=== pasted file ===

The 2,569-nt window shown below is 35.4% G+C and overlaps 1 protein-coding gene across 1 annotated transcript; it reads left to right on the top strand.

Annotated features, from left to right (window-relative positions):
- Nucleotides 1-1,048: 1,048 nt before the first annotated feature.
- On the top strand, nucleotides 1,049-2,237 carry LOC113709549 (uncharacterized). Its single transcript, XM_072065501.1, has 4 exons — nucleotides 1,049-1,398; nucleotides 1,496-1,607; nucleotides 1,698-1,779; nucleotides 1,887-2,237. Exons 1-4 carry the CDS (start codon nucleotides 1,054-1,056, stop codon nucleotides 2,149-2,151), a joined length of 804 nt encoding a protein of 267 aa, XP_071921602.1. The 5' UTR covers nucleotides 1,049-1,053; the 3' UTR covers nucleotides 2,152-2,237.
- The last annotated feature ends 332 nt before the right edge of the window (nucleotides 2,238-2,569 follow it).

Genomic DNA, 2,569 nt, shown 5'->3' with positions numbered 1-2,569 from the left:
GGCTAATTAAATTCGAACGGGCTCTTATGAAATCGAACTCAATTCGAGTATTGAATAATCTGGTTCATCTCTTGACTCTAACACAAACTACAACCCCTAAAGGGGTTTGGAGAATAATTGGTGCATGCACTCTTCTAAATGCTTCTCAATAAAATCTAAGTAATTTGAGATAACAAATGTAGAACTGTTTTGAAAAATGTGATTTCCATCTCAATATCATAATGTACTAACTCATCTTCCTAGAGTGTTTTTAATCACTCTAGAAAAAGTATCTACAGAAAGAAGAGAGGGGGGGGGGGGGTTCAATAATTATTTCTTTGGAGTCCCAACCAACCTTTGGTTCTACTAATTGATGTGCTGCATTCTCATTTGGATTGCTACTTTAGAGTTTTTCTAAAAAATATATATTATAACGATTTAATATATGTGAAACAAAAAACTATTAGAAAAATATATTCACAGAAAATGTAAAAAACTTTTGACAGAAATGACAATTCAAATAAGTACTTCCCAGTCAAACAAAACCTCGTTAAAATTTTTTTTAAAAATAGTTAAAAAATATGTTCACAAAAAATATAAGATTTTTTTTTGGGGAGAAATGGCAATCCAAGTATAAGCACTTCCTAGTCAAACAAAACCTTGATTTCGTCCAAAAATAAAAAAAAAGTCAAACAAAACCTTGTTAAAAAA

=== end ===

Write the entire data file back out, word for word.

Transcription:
The 2,569-nt window shown below is 35.4% G+C and overlaps 1 protein-coding gene across 1 annotated transcript; it reads left to right on the top strand.

Annotated features, from left to right (window-relative positions):
- Nucleotides 1-1,048: 1,048 nt before the first annotated feature.
- On the top strand, nucleotides 1,049-2,237 carry LOC113709549 (uncharacterized). Its single transcript, XM_072065501.1, has 4 exons — nucleotides 1,049-1,398; nucleotides 1,496-1,607; nucleotides 1,698-1,779; nucleotides 1,887-2,237. Exons 1-4 carry the CDS (start codon nucleotides 1,054-1,056, stop codon nucleotides 2,149-2,151), a joined length of 804 nt encoding a protein of 267 aa, XP_071921602.1. The 5' UTR covers nucleotides 1,049-1,053; the 3' UTR covers nucleotides 2,152-2,237.
- The last annotated feature ends 332 nt before the right edge of the window (nucleotides 2,238-2,569 follow it).

Genomic DNA, 2,569 nt, shown 5'->3' with positions numbered 1-2,569 from the left:
GGCTAATTAAATTCGAACGGGCTCTTATGAAATCGAACTCAATTCGAGTATTGAATAATCTGGTTCATCTCTTGACTCTAACACAAACTACAACCCCTAAAGGGGTTTGGAGAATAATTGGTGCATGCACTCTTCTAAATGCTTCTCAATAAAATCTAAGTAATTTGAGATAACAAATGTAGAACTGTTTTGAAAAATGTGATTTCCATCTCAATATCATAATGTACTAACTCATCTTCCTAGAGTGTTTTTAATCACTCTAGAAAAAGTATCTACAGAAAGAAGAGAGGGGGGGGGGGGGTTCAATAATTATTTCTTTGGAGTCCCAACCAACCTTTGGTTCTACTAATTGATGTGCTGCATTCTCATTTGGATTGCTACTTTAGAGTTTTTCTAAAAAATATATATTATAACGATTTAATATATGTGAAACAAAAAACTATTAGAAAAATATATTCACAGAAAATGTAAAAAACTTTTGACAGAAATGACAATTCAAATAAGTACTTCCCAGTCAAACAAAACCTCGTTAAAATTTTTTTTAAAAATAGTTAAAAAATATGTTCACAAAAAATATAAGATTTTTTTTTGGGGAGAAATGGCAATCCAAGTATAAGCACTTCCTAGTCAAACAAAACCTTGATTTCGTCCAAAAATAAAAAAAAAGTCAAACAAAACCTTGTTAAAAAA